Back in the 19th century, the amount of representatives in the United States House of Representatives was based on population - as the population grew, so did the number of representatives. But in 1911, Public Law 62-5 was enacted which permanently set the amount of representatives at 435 (actually there was a couple of minor adjustments over new states, but basically it’s stayed at 435). So while the population has tripled, the amount of representatives has stayed the same and each representative is now representing three times as many people.
The original idea of the House of Representatives was that it was supposed to be close to the people while the Senate remained above local politics. So why after a hundred years was it decided to cap a limit? Was it a major political issue back in 1911? Was it a good idea and is it one now?
The thing is, constitutionally all that is required is that the apportionment of districts be based on relative populations, not that it be based on a specific fixed ratio, nor that it maximize representativeness.
For over 120 years, before the 1911 law, the ratio of citizens-per-representative had been increasing anyway. 1911 would have been an important date for considering a cap in the size od the House in that (a) we were in the middle of an immigration boom, that would result in an unnaturally rapid expansion of the delegations, and (b) by then it was a done deal that in the following year (1912), Arizona and New Mexico would be admitted and the major landmass of the USA would be filled “solid” with States.
This is significant because the main driver for the increase in representatives in the previous 120 years was not just population growth in itself but growth in a context of the addition of States. The Constitution itself does NOT say what the apportionment of representation should be in terms of citizens-to-representatives, that is left for the Congress itself to determine by law, but it does require that the smallest states get 1 representative. (The apportionment of Congressional districts of the 13 original states in the First and second Congress was done by decree in the original Constitution: when the reapportionments based on the census started being done, those early Congresses made the adjustments mostly in such a way as to prevent taking seats away from the originals.) In 1911 it was predictable that the era of rapid addition of states was over (only Alaska and Hawaii since 1913) and that the key factor of expansion afterward would be demographic – creating a concern that, for instance, New York end up with a hundred seats in a House of thousands of members. Thus the decision to fix the maximum number of congressmen.
When Alaska and Hawaii were admitted as States in 1959, the House was temporarily “accordioned” up by one seat for each of the new states, until the 1960 Census could lead to a proper reapportionment (and since, HI has gained a second district). BTW this statute is an added tricky bit in the potential statehood of Puerto Rico – unlike Alaska and HI, we are large enough to rate at least SIX Congressional districts, so our going in would hurt significantly a few states in the next reapportionment.
You will get more responses if you ask the mods to change the title to something descriptive of the subject beign discussed. Likely there are people interested in this subject but do not recall the number of the law, and hence will skip over this thread. Just a suggestion.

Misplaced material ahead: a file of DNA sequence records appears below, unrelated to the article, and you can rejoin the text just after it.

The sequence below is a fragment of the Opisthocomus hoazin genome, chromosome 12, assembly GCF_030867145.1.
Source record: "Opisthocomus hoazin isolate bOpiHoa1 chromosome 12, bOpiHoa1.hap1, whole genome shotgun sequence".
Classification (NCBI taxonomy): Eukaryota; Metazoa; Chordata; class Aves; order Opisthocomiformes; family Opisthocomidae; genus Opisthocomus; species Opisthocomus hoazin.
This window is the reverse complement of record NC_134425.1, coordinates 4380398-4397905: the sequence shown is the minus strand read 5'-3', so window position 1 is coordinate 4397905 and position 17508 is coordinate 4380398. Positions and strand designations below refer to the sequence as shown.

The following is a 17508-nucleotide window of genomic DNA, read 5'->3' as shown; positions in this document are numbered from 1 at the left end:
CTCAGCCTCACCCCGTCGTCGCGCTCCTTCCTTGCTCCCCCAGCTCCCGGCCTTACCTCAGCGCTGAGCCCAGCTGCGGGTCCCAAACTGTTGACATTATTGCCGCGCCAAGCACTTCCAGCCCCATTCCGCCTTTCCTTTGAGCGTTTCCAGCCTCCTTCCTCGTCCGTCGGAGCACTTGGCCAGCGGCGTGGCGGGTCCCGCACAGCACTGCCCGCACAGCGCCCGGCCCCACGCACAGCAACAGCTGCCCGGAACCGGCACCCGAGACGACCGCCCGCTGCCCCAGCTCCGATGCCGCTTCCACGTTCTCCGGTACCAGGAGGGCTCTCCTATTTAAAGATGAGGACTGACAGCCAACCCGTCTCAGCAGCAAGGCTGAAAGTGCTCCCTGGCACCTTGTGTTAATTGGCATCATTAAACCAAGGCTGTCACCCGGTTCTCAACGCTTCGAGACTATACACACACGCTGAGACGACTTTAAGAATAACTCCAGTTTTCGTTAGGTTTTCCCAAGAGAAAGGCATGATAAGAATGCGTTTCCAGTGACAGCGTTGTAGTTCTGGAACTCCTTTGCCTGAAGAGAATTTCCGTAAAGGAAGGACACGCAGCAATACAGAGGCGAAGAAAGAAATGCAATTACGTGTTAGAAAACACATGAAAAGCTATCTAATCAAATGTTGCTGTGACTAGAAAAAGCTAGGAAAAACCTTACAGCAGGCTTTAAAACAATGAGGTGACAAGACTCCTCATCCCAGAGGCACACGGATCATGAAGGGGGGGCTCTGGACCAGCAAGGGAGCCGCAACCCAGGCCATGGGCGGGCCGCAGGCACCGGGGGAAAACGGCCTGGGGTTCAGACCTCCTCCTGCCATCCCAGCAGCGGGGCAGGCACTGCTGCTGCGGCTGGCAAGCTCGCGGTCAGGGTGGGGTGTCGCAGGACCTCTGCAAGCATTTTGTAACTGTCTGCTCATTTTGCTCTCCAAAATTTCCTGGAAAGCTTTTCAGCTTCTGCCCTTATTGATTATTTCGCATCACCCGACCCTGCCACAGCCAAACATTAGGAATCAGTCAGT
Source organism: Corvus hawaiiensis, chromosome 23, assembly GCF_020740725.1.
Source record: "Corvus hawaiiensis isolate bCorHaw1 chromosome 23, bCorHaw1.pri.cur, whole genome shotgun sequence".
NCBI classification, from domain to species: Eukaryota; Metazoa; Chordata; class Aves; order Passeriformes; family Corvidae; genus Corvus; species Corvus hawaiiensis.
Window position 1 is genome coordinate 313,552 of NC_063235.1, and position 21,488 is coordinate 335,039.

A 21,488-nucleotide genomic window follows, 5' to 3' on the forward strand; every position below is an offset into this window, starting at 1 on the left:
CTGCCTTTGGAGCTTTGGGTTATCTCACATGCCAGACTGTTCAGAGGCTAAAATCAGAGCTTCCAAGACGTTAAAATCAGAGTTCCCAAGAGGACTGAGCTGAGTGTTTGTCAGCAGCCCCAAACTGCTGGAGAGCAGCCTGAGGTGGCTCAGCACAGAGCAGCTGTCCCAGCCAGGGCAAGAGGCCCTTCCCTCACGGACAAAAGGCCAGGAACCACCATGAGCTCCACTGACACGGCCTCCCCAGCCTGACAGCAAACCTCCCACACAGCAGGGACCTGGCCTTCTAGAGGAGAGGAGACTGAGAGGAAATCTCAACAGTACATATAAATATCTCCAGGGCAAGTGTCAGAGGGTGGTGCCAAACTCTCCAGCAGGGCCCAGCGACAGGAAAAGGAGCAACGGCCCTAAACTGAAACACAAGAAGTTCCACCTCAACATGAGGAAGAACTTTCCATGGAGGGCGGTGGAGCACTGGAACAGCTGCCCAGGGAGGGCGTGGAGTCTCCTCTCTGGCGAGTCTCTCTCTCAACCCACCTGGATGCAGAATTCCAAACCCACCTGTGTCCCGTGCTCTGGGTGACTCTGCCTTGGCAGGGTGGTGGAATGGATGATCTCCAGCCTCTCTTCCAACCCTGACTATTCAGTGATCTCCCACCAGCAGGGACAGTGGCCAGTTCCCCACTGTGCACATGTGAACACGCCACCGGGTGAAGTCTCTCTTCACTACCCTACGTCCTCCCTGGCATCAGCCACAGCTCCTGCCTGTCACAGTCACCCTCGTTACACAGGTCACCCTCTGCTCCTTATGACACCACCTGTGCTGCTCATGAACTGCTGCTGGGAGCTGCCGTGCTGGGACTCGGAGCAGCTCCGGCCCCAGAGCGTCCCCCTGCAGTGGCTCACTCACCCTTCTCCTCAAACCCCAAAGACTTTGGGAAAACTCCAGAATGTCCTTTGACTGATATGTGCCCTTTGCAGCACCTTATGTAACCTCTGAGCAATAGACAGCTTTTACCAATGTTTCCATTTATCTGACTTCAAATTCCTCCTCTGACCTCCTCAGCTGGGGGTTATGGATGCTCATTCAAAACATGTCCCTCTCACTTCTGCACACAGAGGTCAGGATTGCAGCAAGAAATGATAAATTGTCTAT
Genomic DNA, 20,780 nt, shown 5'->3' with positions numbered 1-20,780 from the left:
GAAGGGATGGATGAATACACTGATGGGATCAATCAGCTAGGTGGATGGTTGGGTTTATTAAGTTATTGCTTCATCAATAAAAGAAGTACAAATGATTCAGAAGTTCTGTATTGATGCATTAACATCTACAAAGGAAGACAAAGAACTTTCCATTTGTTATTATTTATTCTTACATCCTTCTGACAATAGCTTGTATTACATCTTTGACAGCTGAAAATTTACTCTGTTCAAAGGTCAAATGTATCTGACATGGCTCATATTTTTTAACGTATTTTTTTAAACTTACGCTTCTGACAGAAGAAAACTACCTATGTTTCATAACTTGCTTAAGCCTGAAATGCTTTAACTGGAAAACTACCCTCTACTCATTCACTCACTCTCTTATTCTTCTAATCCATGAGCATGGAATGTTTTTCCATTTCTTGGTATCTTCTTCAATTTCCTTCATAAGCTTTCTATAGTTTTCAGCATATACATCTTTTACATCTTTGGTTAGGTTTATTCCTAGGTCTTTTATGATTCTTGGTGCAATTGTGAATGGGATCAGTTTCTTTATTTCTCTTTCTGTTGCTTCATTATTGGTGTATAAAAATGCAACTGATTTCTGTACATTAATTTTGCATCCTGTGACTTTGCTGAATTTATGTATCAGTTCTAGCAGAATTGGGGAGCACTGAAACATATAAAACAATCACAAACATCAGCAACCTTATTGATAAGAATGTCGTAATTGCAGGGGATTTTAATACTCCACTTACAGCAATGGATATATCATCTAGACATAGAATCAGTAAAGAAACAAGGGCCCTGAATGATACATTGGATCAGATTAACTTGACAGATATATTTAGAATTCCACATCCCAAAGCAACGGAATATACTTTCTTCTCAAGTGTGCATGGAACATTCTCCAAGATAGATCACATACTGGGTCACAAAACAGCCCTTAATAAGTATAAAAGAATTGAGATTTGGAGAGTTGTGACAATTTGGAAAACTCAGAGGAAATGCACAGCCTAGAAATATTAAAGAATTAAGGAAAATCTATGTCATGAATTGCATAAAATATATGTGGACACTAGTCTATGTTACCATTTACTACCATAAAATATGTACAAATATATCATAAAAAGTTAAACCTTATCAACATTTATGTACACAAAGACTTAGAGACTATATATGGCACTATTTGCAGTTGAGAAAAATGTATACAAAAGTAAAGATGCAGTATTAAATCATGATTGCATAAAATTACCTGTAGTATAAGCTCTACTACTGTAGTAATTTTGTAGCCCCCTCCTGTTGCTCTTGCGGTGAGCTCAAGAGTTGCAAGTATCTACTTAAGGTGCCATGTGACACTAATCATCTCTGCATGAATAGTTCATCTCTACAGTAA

But bringing the Representatives up to say 1200 would have some possible good effects:
It would greatly reduce the the reapportionment and redistricting fights that have become one of the bitterest political issues in the government.
Smaller voting populations would give third party and independant candidates more of a chance to be elected.
The majority of the population that lives in more populated states will no longer have to feel that less populated states have an unfair advantage because they qualify for a Representative even though they fall below the population of a Congressional district.
Here’s a portion of Article 1, Section 3 of the Constitution:
I can see how setting a ratio of one representative for every 30,000 citizens was probably done to prevent too much political distance from developing between the government and the governed; but could it also have been intended to limit the size of the country held under a single government? A legislative house consisting of more than, say, 500 people would be unwieldy and inefficient, and if that ratio had remained in effect, the House would now have over 9000 representatives, which would be completely unworkable. Keep in mind that the Louisiana Purchase was still several years away, and no one was yet thinking about Manifest Destiny.
I’d also like to know how, legally, Congress can pass a law that allows it to ignore a section of the Constitution.
Don’t they have to go through the amendment process for something like that?
What do you mean “ignore”? At no time did the HoR outnumber the population by a ratio of 1:30,000. In addition, the representation has always been proportional.
The Constitution allows the legislature cosiderable leeway in determining membership. This is probably why the proposed amendment I quoted above never passed, it was deemed unnecessary as the HoR can set any number of members it pleases provided it does not go beyond 1 member for every 30,000 peple (no 10,000 member House yet) and the distribution is proportional.